Wednesday, May 19, 2021

The Night That Changed Houdini’s Life

Harry Houdini was the greatest escape artist at the time and perhaps better than the world will ever know. From the moment he became the “King of Cuffs” and then a friend in 1896 introduced him to something at a psychiatric hospital, a strait jacket. Harry Houdini from then on just didn’t master the art of magic but the art of the escape, his fame was guaranteed.  There wasn’t a prison that could hold him or a shackle that could confine him, but one night in October, 1902, he felt very scared and very mortal. Houdini was in Great Britain, performing at Blackburn’s Palace Theatre. There was a prize, £ 25 for cuffs that would hold Houdini and prevent his escape. Harry had been there all week and no one had produced a device that could hold him.

 A large man approached the stage, a voice elegant yet deep, his athletic frame barely contained in the suit he wore. His name was William Hope Hodgson, born in Essex in 1877. William became a cabin boy in 1890 and was constantly harassed by the other crew members on the ships he worked due to his small size. He took up body building as a means of self defense and worked the seas until he made enough money to set up a gymnasium for body building and weight training. Houdini, a man who lives on the razor’s edge, looked at Hodgson like he would anyone else, an easy mark. Then Hodgson made his move. He slapped some unusual cuffs on Harry and trussed him up very professionally and crossed his bulky arms in satisfaction. Houdini was in trouble. The cuffs were different in design and Hodgson clamped them down so hard that after thirty minutes, Houdini asked for them to be removed so he could get some feeling back in his hands. A doctor, hired by the theatre, agreed to the idea but Hodgson refused. It wasn’t about the money; it was about the prestige. The audience must have become uneasy watching Hodgson gloat over Houdini’s predicament. The police finally came and urged Hodgson to leave. After about another hour, Harry finally freed himself and came out behind his curtain, sweating profusely. It was about midnight when the audience finally left the theatre.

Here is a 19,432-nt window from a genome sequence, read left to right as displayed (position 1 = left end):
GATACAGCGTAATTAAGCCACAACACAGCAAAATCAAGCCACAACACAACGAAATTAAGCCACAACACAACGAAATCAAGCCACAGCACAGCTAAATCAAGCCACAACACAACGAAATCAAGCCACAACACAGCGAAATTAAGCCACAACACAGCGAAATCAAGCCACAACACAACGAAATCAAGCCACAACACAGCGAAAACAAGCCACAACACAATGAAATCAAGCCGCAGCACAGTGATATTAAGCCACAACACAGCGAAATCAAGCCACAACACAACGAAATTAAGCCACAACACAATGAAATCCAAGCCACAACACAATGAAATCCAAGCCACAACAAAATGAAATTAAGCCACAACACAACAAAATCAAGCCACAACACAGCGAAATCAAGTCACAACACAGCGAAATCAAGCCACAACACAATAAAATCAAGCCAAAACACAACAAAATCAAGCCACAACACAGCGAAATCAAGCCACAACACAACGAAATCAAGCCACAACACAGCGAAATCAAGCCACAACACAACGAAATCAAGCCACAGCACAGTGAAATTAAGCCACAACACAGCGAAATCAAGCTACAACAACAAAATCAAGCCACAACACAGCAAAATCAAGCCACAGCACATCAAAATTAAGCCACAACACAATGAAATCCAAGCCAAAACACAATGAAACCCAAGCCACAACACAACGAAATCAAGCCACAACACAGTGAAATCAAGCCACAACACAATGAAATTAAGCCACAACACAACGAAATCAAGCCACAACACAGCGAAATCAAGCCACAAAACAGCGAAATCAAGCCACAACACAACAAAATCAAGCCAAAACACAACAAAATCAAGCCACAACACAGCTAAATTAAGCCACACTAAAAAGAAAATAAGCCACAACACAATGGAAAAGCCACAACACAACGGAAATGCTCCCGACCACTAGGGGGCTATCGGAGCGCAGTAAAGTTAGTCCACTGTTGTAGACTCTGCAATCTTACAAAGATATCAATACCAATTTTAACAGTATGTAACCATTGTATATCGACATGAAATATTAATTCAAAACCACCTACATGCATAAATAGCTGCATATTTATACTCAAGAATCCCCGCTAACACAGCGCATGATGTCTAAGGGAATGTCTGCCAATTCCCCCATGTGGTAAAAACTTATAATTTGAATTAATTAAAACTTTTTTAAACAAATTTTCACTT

There were rumors about Harry’s brother helping him escape or perhaps it was a publicity stunt prearranged by Houdini, no one will ever know. Houdini did say that it may have been the toughest escape he had ever performed. 

What happened to William Hope Hodgson? He actually mellowed out a bit and became a fiction author, specializing in gothic horror. In 1908, he wrote a novel called The House on the Borderland and it was a tremendous success for its genre. HP Lovecraft admitted that he used it as inspiration for several of his stories. Lovecraft will later work with Houdini on a short story that will run in Weird Tales entitled Imprisoned with the Pharaohs, and was working with Houdini on a book on skeptical thinking when the  magician passed on October 31st, 1926. 

Hodgson himself met a different fate and died a hero. He became an artillery officer during the First World War and was killed on April 17th 1918 near Ypres, Belgium.

Harry Houdini will later go on to perform dangerous escapes throughout the world, but he will never forget the night William Hope Hodgson came into his life and made the greatest magician that ever lived do something he never thought possible, doubt.